(yes, I’ve resurrected this from the dead! Zombie blog walks the earth, once again.)
I’m in a new(ish) city and scraping myself back together after a rather harsh break-up, so I’ve been out and about and meeting people like it’s my second job. Hence the willingness to go up to people whom I ordinarily wouldn’t approach, and engage in small-talk – something Past Me would have dreaded immensely.
Of course, even Past Me might have made an exception for this lady:
She said that what she was knitting was a shawl, and when my friend complimented her on the use of the Orioles’ colors, she said that the shawl did not have anything to do with the local sports team. She’s 82 years old and has been knitting since she was nine. “I knit too,” I offered.
“You’re too young to knit!”
“But I’m older than nine!”
I asked if I could take her picture – she assented, and no she wasn’t angry, despite what it looks like in the photo (that’s what people look like mid-sentence) – and she insisted that I have a name associated with her photo, and she told me what it was. I shook her hand before my friend and I ran out to catch an improv show. I was pretty enchanted by this lady and her moxie – rocking a homemade outfit straight out of the good ol’ days, publicly knitting (also publicly filing her nails in the pizza parlor, which was a little less enchanting). This woman dared to be so quintessentially herself, out in a world that looked so incongruous to her. I posted this picture on Instagram and Facebook, presenting her as an example of Baltimore’s charming quirkiness, people liked it, and that was that.
Except that I couldn’t just leave it as a sweet, amusing vignette. Perceptive readers will notice that I haven’t told you this woman’s name. I did what any curious modern person with Internet access would do, and Googled her name, to uncover this piece of history from the Baltimore Sun:
[She] looked very much like a throwback to a time when being white was so right in America that the phrase “free, white and 21” wasn’t even considered offensive.
The article concerns a curious incident in which a house (very near to the pizzeria) was raided, revealing “80 pounds of gunpowder, 14 rifles, eight handguns, thousands of rounds of ammunition and other [handmade] weapons.” The owner of the house was arrested, and it turned into a legal kerfuffle because of controversy surrounding the warrant for the raid. It became a media sensation because of all the guns, and also because the couple were white supremacists. (!)
There’s very little doubt that the D.E.W. described in the article is the same person depicted above in my hastily-applied Instagram filter: she’s described as “clad in a blue denim-type dress that dropped nearly to the ankles, while sporting a matching hat that had an Amish or Mennonite quality. She wore a red bandana tied around her neck. A red shawl draped from her shoulders.” (I’m guessing, though this might be a stretch, that this shawl may have been hand-knit).
Further Googling uncovered a transcript of an interview with this dear little old lady on Stormfront, a notorious Internet hangout for racists, which I’ll not link to here. She describes an incident in which she was assaulted with a broken beer bottle. These are the words she says: “once you have been attacked by a black it changes your entire outlook toward that race of people. Ever since then I have wanted to do something about it.” She then started actively campaigning for “Pro-White” groups and so forth.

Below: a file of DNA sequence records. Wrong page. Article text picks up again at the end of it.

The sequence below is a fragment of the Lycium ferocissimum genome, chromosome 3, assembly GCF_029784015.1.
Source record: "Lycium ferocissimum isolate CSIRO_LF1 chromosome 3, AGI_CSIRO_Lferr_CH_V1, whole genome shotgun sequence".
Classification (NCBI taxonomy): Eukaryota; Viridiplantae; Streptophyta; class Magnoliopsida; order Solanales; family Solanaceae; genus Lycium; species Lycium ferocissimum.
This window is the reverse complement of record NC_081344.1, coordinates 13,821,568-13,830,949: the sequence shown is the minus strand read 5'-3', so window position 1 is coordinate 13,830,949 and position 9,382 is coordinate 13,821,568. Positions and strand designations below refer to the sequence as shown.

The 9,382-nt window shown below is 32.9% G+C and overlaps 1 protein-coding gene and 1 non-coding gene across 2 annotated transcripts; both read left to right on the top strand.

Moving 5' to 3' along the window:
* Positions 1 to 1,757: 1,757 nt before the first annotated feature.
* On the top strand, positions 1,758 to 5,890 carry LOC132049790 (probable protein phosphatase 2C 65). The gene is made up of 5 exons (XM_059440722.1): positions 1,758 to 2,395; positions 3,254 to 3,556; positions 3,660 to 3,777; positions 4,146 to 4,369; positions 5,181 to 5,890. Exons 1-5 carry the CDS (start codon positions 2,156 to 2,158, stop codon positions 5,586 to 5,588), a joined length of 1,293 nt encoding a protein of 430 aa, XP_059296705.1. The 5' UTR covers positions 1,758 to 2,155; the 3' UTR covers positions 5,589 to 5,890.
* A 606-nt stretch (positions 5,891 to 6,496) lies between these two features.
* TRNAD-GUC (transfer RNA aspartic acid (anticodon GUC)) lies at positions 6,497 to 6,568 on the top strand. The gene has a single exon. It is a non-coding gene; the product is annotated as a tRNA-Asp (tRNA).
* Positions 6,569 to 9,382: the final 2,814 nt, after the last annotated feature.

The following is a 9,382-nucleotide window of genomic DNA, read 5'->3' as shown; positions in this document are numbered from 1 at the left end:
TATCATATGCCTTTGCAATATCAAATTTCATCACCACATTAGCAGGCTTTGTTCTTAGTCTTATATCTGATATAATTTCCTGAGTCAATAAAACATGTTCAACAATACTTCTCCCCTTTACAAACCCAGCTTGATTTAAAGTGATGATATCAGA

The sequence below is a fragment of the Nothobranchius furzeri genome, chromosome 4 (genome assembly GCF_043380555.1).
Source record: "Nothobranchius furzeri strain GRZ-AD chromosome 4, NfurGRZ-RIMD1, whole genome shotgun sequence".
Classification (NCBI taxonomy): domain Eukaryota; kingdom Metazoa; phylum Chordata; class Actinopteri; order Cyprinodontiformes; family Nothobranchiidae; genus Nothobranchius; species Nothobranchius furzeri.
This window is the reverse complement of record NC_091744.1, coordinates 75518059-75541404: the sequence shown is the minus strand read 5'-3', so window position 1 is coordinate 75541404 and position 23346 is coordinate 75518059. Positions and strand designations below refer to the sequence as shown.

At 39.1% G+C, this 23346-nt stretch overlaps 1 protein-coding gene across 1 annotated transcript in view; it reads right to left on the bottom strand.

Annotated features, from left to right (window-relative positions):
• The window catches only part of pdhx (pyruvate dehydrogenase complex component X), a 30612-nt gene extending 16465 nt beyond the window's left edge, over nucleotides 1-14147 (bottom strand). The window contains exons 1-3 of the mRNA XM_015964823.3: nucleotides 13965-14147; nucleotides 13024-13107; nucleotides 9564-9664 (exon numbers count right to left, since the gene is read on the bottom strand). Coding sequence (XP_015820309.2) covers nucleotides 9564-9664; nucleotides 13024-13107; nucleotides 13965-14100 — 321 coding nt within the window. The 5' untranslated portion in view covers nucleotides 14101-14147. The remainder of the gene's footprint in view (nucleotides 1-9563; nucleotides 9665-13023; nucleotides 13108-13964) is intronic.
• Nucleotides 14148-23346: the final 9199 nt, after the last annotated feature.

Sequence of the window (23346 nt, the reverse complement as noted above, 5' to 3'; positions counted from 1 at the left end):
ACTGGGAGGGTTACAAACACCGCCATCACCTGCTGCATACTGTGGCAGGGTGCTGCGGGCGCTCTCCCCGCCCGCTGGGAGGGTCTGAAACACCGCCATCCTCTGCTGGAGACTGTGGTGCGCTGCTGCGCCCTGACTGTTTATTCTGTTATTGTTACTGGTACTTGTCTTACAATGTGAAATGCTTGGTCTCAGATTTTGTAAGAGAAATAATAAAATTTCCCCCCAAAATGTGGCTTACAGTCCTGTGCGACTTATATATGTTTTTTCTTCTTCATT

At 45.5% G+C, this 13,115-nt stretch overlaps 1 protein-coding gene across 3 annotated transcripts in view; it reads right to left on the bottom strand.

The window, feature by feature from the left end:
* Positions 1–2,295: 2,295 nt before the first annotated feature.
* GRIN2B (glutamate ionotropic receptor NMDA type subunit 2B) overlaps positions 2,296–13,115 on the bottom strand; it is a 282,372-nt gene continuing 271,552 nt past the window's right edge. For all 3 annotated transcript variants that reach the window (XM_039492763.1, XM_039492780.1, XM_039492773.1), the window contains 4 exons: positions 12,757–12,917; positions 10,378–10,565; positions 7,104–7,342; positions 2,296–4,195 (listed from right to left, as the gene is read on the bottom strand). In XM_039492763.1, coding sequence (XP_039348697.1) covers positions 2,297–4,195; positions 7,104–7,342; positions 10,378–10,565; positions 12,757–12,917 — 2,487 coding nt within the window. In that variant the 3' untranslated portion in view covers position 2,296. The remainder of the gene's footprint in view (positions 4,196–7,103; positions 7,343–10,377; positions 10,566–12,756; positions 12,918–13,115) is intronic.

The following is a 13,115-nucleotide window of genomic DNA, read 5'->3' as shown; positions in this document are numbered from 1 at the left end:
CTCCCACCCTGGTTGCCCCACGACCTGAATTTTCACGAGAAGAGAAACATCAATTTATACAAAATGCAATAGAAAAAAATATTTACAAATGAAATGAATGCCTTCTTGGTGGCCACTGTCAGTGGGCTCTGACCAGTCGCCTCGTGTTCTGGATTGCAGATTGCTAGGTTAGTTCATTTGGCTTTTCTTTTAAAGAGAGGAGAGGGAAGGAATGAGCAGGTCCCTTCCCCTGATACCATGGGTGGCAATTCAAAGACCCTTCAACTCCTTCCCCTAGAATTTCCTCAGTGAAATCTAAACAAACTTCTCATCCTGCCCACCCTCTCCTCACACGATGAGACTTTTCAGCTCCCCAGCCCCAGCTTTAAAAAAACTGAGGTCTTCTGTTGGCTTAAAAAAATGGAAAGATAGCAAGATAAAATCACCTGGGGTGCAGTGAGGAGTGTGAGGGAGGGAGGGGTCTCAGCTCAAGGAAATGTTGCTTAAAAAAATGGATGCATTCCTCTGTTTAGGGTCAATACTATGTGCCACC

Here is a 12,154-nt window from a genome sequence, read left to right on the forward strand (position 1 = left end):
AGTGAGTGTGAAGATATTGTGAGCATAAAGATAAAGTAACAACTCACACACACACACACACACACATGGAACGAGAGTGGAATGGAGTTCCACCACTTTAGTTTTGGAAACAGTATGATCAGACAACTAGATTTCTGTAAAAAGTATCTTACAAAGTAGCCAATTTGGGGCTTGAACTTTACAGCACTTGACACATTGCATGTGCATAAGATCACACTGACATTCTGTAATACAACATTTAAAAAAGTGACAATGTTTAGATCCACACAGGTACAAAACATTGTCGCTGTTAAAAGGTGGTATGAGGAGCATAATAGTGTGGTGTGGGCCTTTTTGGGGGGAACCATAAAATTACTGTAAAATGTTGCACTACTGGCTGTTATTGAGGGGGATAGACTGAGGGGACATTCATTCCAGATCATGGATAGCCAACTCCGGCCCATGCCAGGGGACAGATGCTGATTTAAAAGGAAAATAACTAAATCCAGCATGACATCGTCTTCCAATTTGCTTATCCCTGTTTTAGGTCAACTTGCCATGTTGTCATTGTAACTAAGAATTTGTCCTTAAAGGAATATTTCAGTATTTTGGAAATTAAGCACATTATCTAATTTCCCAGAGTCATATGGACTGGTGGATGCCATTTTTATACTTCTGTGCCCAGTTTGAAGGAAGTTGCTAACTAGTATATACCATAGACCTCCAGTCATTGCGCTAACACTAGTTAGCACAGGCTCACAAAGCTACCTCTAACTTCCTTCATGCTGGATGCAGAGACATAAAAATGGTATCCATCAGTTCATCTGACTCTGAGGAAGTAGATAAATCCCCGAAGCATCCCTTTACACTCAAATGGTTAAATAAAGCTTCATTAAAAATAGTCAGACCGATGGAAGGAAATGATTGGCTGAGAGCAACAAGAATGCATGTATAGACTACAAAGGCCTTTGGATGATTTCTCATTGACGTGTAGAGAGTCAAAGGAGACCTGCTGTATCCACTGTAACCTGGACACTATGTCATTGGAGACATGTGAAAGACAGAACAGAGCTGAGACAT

I was floored and maybe a little crushed. I’ve known about Baltimore’s fractious history with race, and I know that it permeates nearly everything to do with the functioning (or lack thereof) of this city. I guess I was naive in assuming that people at least pretend not to openly value racism. She said those words in 2003 — over ten years ago. Did she still believe these things now? I shook this woman’s hand! Here I was, a little chirpy Asian woman out and about in the company of an older white man. What did she think of me?
If I encounter her again (which I likely will, because I didn’t get a chance to try the pizza at Matthew’s and I’ve heard it’s fabulous), I can’t leave well enough alone – I want to know whether or not her world view has shifted or has solidified in this last decade. It put me in mind of a fascinating recent episode of This American Life, concerning Asa Carter, former racist speechwriter of George Wallace turned faux-Native American memoirist and writer of books espousing peace and harmony among the races. Do people ever really change?
The picture shifts; in soft light it is a delightful expression of eccentricity and joyful being. Shadows and past traumas darken the edges. I showed it to a coworker of mine who grew up in that neighborhood. She said she didn’t recognize the woman, but she recognized that patterned bag in the lower right hand corner – this bag is commonly distributed at homeless shelters. Did D.E.W. lose her home after that raid? What happened to her? Everything about her seems so sad, so old and so wedded to a toxic past that there can’t possibly be room for any present that involves a black president, or a chirpy Asian girl yakking it up with a white man in an Italian pizza parlor staffed with Mexicans.
Even so, should I run into her again, I think I will try to be as effortlessly friendly to her as I was during our first encounter. It’s really the only way to be. And I admit, I do have this weirdly positive, naive faith in the power of little demonstrations of kindness to wear down habits of hatred. Maybe.